Graduate Market Update

Central Banks: Currently we are seeing a global sell-off in the bond market  (which has spread to equities) amid fears that the post financial crisis era of cheap money from the world’s largest central banks is coming to an end. The markets refer to this as central banks ‘normalising’ interest rate policy i.e. bring rates back to normal and not the emergency low level of rates we have experienced since the financial crisis.  

While bond yields remain exceptionally low, recent remarks from the heads of the European Central Bank, the US Federal Reserve and the Bank of England have convinced many investors that the period of unprecedented central bank bond-buying (hugely supportive of bond prices) will soon recede.  

The main driver was comments by Mario Draghi, ECB chief, that the Eurozone was heading towards “reflation”, remarks that convinced some traders that Mr Draghi was planning to “taper” his EUR 60 bn-per-month bond buying programme.  

Bonds: European bond markets were hit hardest accordingly: The 10-year bond yields of Germany rose 10 basis points (0.10%) on Thursday to 0.45 per cent giving it an unusually high three-day increase of 20 bp and leaving it at its highest point since mid-May.

Equities: The negative sentiment bled into global stock markets, triggering the worst day for European equities since September, and the biggest fall for the US S&P 500 in more than a month.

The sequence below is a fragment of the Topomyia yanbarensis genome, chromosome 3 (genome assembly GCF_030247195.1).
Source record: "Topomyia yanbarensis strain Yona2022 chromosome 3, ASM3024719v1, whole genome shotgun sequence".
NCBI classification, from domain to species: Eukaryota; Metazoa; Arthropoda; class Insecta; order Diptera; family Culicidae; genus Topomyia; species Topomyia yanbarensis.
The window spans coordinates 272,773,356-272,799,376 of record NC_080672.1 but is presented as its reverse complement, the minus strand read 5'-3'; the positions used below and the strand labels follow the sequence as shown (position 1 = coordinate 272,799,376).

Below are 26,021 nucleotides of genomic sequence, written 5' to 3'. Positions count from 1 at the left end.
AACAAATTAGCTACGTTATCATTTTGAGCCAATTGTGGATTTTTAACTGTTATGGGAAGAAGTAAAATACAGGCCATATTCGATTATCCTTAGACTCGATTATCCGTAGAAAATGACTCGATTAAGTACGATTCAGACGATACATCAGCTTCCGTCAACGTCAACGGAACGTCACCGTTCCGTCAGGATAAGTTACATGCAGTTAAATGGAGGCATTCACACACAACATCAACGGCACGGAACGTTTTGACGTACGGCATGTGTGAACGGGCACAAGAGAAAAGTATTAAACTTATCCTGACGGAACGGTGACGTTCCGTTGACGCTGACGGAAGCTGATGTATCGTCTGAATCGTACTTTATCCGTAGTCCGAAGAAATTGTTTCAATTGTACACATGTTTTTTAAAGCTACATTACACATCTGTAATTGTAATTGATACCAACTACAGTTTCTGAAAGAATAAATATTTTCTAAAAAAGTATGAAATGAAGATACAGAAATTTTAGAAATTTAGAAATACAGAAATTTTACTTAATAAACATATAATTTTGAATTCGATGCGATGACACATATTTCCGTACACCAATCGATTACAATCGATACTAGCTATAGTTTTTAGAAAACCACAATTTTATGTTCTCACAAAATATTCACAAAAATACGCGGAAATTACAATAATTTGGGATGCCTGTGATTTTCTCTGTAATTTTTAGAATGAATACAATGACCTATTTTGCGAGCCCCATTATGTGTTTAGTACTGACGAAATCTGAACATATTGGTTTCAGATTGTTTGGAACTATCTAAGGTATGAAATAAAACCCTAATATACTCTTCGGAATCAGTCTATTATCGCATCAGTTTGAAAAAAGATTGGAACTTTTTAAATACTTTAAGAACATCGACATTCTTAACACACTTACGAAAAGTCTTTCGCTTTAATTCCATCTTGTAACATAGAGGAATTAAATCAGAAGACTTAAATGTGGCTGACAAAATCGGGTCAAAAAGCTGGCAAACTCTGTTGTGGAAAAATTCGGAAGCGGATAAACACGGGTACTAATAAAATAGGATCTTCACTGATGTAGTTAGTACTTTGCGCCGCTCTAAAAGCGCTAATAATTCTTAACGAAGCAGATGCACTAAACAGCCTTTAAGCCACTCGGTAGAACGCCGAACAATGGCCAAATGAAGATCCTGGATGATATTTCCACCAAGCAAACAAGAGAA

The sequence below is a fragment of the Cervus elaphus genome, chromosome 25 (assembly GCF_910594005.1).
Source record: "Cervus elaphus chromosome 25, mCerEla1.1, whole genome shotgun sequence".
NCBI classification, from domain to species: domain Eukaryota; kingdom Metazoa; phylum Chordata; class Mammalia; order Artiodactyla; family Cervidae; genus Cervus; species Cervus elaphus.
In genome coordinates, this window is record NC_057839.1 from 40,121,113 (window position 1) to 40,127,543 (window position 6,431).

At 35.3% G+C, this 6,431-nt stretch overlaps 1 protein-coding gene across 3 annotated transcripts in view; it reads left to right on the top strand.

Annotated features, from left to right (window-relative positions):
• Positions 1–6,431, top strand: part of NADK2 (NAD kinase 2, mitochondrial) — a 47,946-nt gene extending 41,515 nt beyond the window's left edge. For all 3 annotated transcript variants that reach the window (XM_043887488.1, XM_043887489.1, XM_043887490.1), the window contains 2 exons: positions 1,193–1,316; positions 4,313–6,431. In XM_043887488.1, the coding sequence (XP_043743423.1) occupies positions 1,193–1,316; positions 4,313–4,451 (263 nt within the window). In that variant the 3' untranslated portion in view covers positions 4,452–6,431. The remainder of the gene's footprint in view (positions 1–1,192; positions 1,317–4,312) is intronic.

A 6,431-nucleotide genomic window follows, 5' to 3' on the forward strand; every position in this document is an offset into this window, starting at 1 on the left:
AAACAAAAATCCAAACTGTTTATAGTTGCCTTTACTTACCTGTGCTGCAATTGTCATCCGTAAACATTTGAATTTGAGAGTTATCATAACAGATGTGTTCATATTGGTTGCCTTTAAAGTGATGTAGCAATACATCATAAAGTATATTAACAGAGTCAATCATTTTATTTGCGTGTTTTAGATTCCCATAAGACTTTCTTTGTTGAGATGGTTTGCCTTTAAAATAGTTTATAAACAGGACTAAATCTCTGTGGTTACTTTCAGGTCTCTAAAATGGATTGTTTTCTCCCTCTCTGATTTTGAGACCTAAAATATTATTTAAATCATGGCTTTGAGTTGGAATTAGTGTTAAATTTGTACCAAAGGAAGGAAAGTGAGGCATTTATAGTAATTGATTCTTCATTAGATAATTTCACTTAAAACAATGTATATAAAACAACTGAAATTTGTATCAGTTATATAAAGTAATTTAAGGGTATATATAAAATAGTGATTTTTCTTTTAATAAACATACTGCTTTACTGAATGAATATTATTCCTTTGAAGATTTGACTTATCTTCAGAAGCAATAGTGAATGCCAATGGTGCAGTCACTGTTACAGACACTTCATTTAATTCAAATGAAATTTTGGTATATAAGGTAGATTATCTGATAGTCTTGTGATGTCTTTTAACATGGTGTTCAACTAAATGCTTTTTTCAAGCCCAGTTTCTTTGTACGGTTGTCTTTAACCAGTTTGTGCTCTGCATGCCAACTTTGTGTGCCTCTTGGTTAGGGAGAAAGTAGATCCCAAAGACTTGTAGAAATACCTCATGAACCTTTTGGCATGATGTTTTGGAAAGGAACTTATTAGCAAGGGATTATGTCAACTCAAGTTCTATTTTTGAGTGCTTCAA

Foreign Exchange: The US dollar index – a measure of the US currency against a weighted basket of peers – fell to 95.70 – significantly down from the 103.80 reached in January and beneath the low hit on the day the US presidential election in November. By definition, the EUR and GBP are all relatively strong versus the dollar with the possibility of low European interest rates coming to an end and, at the same time, investors losing faith, to a degree, with Trump’s ability to boost US economic growth (and therefore US interest rates) significantly higher in the short term.

Commodities: Oil prices rallied all week wiping out all of last week’s steep losses. The upside for oil remains capped by US shale production which has the flexibility to increase quickly on any move up in the price of oil above the $50/55 per barrel threshold; a level deemed to be profitable for such producers. Gold prices are relatively weak, at $1,245 per ounce as the prospect of global interest rates rising makes gold relatively unattractive as a non-interest bearing asset.     


S&P 500: 2425

Nasdaq: 6150

FTSE 100: 7310

Bonds – 10 Year Government Yields

US 2.28%

EU 0.47%

GB 1.30%

Foreign Exchange 

EUR/USD  1.1400 (1 euro buys 1.1400 dollars)

GBP/USD  1.300 (1 pound buys 1.300 dollars)


OIL: Brent: 48.00 (dollars per barrel)

GOLD: 1245 (dollars per ounce)

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About Paul McCormick

Paul McCormick is the founder of Opening City Doors and is a Financial Market Specialist having worked for several leading Investment Banks and financial technology institutions additionally.He therefore provides a unique insight, and unusually broad perspective, into the opportunities available in London Financial Markets and related sectors and how to launch your career in the ‘City’.